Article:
Zackary Carpenter realized he had mono in early September after his liver and kidneys started to fail. Carpenter believes doctors are not given enough training treating gay men. Screenshot from Berkeley Lovelace Jr.
Guest Writer: Zackary Carpenter (@zackmacg)
Zackary Carpenter currently studies magazine journalism at the University of Missouri. He is from Blanchard, Okla. just south of Oklahoma City. Carpenter likes video games, science fiction, beat poetry and various forms of music. Opinions are his own. Place close attention when marked (ATT:)
When I was 19 years old, my liver and kidneys began to fail and my muscles started deteriorating. My blood was extremely toxic and I had a severe headache. I felt like a Centaurian slug was digging into my head, and I did not know where the hell Spock was. This is the story of how I learned that doctors know very little about gay men, and what they learned in five hours of training.
I am not HIV positive, and even though I am a gay male, I do not have any other STIs to my knowledge. I always use a condom during anal sex, and I am very careful about how I go about oral sex. I never mix sex with alcohol, and I have never used intravenous needles to take a drug. Continue reading
The individual to the left could be heterosexual, homosexual or transgender and prone to a number of health risks. According to one study, doctors can be unaware due to simply not asking questions. Photo by hang_in_there.
The average reported hours dedicated to LGBT health education content: 5.
LGBT individuals experience health care disparities. Medical students across the country learn insufficient knowledge about gay, lesbian or transgender issues in medical school. A study published from The Journal of the American Medical Association showed that across age groups doctors continue to make oversights when caring for LGBT patients–which is problematic when a person may not feel comfortable disclosing their sexual or gender identity.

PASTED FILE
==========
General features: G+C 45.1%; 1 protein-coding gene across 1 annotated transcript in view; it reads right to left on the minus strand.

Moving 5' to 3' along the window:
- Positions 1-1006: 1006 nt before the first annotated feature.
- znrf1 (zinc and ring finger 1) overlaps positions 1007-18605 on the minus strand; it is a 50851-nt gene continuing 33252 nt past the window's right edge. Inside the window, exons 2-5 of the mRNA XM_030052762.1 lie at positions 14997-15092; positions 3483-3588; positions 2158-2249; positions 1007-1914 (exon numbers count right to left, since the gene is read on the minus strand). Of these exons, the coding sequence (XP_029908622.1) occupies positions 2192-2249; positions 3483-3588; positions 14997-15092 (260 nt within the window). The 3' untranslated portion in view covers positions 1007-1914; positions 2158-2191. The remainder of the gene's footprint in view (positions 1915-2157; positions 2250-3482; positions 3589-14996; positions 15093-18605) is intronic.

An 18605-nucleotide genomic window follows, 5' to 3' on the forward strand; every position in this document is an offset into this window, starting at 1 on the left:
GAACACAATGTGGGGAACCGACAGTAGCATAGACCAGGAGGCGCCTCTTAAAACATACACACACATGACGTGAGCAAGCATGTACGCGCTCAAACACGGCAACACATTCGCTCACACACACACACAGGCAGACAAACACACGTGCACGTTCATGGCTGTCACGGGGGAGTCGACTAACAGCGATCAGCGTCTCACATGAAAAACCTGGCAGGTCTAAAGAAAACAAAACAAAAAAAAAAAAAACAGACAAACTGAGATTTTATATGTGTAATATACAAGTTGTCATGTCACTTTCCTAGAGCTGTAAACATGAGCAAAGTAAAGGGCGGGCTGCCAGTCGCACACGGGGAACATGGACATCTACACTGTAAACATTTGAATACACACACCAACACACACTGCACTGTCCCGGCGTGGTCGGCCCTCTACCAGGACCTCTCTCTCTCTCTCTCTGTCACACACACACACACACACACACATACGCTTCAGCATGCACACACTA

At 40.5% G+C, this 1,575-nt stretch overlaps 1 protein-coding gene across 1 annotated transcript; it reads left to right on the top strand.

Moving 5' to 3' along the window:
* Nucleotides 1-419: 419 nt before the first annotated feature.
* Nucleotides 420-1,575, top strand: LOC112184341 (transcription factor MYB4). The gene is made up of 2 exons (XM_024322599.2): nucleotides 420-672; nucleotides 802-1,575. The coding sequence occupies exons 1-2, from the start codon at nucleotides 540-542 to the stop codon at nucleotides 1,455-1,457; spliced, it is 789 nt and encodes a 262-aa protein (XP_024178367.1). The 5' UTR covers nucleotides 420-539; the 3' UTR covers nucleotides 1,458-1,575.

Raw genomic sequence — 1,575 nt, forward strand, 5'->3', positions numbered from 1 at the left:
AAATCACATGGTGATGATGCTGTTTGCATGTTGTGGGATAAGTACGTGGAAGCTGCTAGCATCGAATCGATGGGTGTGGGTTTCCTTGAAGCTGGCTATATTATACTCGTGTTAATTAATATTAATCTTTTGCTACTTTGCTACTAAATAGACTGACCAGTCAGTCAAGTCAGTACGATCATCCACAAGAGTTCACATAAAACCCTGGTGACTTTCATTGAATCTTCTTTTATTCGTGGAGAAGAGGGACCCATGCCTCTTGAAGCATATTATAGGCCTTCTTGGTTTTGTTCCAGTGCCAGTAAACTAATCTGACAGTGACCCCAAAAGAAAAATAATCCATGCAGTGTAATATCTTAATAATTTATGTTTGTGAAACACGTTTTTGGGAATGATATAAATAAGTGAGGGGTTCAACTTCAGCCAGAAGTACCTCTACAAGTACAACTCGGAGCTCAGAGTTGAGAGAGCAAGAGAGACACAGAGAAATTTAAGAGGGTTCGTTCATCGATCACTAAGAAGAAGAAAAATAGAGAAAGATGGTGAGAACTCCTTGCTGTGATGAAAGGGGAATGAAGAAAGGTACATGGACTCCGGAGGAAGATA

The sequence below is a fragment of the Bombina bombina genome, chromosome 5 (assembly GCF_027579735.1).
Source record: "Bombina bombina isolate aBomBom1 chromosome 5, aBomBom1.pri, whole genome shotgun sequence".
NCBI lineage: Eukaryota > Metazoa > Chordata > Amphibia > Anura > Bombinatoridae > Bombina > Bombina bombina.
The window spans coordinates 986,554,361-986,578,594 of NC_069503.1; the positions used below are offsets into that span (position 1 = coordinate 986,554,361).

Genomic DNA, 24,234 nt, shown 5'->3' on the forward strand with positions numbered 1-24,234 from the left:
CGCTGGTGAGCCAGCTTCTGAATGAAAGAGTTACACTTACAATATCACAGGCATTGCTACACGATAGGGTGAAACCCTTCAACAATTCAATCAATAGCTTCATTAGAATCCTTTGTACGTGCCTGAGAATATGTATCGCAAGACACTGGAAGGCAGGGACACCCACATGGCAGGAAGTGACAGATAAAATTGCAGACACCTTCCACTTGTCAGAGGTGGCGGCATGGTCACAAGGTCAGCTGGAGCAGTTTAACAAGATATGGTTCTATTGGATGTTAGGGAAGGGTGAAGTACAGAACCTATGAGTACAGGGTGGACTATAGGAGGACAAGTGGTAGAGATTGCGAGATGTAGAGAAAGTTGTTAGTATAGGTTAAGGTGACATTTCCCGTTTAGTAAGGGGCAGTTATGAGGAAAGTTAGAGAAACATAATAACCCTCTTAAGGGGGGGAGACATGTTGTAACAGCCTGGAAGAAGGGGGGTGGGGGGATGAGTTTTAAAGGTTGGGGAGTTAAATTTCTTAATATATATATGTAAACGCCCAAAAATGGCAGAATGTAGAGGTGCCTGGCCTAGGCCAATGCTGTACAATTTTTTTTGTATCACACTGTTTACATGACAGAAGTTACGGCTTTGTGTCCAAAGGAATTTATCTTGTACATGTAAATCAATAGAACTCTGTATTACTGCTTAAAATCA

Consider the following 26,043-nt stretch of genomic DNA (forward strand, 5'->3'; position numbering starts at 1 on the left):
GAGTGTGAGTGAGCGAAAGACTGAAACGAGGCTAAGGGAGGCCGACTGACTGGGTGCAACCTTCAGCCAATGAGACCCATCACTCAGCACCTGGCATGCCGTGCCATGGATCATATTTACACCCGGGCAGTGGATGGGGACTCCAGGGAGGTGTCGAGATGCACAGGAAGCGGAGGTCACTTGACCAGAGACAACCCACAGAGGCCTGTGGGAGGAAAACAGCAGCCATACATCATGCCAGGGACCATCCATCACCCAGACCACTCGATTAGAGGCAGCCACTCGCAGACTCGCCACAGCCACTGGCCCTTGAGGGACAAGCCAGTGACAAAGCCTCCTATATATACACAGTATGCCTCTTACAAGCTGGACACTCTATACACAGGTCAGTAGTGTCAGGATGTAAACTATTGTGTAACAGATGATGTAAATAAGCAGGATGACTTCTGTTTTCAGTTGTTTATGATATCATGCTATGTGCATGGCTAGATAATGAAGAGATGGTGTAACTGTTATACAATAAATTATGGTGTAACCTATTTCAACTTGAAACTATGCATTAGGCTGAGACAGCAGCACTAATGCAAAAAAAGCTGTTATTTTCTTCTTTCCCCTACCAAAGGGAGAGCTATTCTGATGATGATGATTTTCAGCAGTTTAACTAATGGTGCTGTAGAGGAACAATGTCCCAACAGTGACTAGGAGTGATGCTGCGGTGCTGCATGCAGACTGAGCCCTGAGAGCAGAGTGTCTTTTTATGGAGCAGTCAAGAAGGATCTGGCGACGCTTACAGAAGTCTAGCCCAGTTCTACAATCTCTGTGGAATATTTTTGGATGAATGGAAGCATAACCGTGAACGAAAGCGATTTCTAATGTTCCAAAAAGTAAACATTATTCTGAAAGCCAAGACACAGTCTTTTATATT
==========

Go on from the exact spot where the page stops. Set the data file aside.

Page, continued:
According to the study, LGBT individuals have specific health care needs related to chronic disease risk, adolescent and adult mental health, relationship violence, transmitted infections and more, as compared to heterosexual peers. A 2011 Institute of Medicine report also noted that LGBT people face the full range of medical issues as the rest of society, but they also face additional health risks due to social stigma. The study noted that the depth of LGBT health related curricula is somewhat unknown; however, researchers found on average the most was 5 hours. And the curricula was focused more on sexual behavior and infections.
This curriculum largely ignores that complex health issues LGBT individuals often face. The lack of education can put an individual in a decision of whether or not they can see their doctor. And if the person does decided to see a doctor, it can often be met with stress and fear. However, the government and medical schools have recognized these disparities according to several reports, and are said to be making initiatives to address these issues.
The study also noted specifically how some medical professionals are uncomfortable dealing with gay patients, sexual topics, and more. Here is the study: http://jama.jamanetwork.com/article.aspx?articleid=1104294